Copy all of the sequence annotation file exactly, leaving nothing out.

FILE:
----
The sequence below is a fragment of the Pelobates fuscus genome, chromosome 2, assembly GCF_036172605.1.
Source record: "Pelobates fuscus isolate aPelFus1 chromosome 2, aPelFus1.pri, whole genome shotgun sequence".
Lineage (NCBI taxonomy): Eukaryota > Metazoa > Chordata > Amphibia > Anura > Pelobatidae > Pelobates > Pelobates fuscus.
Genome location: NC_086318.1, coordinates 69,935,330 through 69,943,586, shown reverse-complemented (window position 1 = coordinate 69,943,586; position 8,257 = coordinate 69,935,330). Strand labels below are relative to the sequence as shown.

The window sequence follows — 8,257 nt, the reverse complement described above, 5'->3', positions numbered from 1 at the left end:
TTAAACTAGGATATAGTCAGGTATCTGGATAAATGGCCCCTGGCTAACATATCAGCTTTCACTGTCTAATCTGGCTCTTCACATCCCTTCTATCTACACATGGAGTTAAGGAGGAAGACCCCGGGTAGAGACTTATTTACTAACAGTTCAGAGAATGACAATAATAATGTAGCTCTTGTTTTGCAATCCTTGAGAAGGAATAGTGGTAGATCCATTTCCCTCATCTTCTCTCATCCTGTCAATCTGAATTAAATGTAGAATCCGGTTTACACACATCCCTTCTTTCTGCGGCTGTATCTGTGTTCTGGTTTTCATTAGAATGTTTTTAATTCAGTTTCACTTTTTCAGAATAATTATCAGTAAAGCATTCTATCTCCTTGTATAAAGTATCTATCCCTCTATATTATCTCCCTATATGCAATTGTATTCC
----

The sequence below is a fragment of the Pelobates fuscus genome, chromosome 2, assembly GCF_036172605.1.
Source record: "Pelobates fuscus isolate aPelFus1 chromosome 2, aPelFus1.pri, whole genome shotgun sequence".
Lineage (NCBI taxonomy): Eukaryota > Metazoa > Chordata > Amphibia > Anura > Pelobatidae > Pelobates > Pelobates fuscus.
Genome location: NC_086318.1, coordinates 69,935,330 through 69,943,586, shown reverse-complemented (window position 1 = coordinate 69,943,586; position 8,257 = coordinate 69,935,330). Strand labels below are relative to the sequence as shown.

The window sequence follows — 8,257 nt, the reverse complement described above, 5'->3', positions numbered from 1 at the left end:
TTAAACTAGGATATAGTCAGGTATCTGGATAAATGGCCCCTGGCTAACATATCAGCTTTCACTGTCTAATCTGGCTCTTCACATCCCTTCTATCTACACATGGAGTTAAGGAGGAAGACCCCGGGTAGAGACTTATTTACTAACAGTTCAGAGAATGACAATAATAATGTAGCTCTTGTTTTGCAATCCTTGAGAAGGAATAGTGGTAGATCCATTTCCCTCATCTTCTCTCATCCTGTCAATCTGAATTAAATGTAGAATCCGGTTTACACACATCCCTTCTTTCTGCGGCTGTATCTGTGTTCTGGTTTTCATTAGAATGTTTTTAATTCAGTTTCACTTTTTCAGAATAATTATCAGTAAAGCATTCTATCTCCTTGTATAAAGTATCTATCCCTCTATATTATCTCCCTATATGCAATTGTATTCC